Drug manufacturer acts after link found to rare brain infection
WEDNESDAY, April 8 (HealthDay News) -- The troubled psoriasis drug Raptiva is being withdrawn from the U.S. market, California-based drug maker Genentech announced Wednesday.
The move comes almost two months after U.S. health officials issued a public health advisory on the drug after confirming a link to a rare, sometimes fatal brain infection.
In a prepared release, Genentech said Wednesday, "Effective immediately, physicians should not issue prescriptions for Raptiva for any new patients and should promptly contact patients currently receiving Raptiva to assess the most appropriate treatment alternatives. Raptiva will no longer be available after June 8, 2009."
Genentech estimated that approximately 2,000 patients in the United States may currently be using Raptiva (efalizumab) for chronic plaque psoriasis. Since it was approved by the U.S. Food and Drug Administration in 2003, approximately 46,000 patients worldwide have been treated with Raptiva, the company said.
"Our decision to remove Raptiva from the market reflects Genentech's commitment to patient safety," said Dr. Hal Barron, Genentech's senior vice president, development and chief medical officer. "Although we believe that many psoriasis patients are benefiting from Raptiva, the balance between benefit and risk in the psoriasis population for which Raptiva was approved has significantly changed."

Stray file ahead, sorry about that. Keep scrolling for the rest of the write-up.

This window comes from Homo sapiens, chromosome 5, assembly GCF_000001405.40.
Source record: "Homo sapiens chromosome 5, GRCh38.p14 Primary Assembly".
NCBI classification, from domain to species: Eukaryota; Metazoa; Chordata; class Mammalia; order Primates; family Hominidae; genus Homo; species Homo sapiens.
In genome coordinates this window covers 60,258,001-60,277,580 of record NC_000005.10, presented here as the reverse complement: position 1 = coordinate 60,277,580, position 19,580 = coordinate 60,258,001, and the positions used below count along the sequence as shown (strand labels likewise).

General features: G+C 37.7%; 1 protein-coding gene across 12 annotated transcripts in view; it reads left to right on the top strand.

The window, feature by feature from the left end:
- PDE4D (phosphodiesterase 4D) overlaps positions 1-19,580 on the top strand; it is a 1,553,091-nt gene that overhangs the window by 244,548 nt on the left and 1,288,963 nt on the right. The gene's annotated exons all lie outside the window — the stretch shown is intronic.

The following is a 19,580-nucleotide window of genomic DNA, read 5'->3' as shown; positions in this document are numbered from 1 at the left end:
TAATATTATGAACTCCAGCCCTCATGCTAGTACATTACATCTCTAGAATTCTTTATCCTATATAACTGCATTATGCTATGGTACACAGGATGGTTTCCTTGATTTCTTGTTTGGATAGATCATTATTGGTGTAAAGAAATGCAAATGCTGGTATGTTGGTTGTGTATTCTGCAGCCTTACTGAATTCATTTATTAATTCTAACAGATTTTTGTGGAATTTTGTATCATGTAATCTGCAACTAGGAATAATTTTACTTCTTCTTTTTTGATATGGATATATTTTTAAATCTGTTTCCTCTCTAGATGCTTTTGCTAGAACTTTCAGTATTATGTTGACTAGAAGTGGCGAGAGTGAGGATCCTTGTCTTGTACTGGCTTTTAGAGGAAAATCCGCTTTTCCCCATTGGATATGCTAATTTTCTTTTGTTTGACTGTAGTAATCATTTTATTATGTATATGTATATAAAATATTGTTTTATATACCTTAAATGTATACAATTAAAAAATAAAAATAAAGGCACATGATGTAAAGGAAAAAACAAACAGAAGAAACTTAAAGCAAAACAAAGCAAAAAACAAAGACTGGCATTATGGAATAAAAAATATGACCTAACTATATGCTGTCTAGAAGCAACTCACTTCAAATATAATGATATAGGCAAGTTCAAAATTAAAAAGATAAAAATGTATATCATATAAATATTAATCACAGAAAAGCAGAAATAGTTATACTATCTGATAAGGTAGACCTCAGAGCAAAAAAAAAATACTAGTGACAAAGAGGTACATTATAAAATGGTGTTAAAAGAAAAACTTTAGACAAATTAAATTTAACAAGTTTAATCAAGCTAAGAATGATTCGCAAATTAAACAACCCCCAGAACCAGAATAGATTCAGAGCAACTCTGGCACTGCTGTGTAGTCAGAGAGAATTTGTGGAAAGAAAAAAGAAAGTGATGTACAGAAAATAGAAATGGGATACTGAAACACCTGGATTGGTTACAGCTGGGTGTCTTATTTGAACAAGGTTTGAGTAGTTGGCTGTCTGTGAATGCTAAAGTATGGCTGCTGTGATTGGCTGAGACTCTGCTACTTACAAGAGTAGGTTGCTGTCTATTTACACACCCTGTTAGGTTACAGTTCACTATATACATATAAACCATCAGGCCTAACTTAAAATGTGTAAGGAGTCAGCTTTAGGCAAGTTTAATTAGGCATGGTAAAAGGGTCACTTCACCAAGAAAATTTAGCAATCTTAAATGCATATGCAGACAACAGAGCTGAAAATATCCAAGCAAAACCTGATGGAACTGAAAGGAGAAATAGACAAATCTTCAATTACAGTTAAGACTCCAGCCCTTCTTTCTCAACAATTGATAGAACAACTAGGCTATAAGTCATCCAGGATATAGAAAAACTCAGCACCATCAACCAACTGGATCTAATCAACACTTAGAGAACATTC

In February, an FDA advisory noted there had been three deaths of people taking the drug. Two involved people with confirmed cases of a rare brain infection called progressive multifocal leukoencephalopathy (PML). The third death was a person believed to have contracted the brain infection, according to the advisory.
All had been treated with Raptiva for at least three years, and none was taking other immune suppressants.
In its advisory, the FDA said it wo
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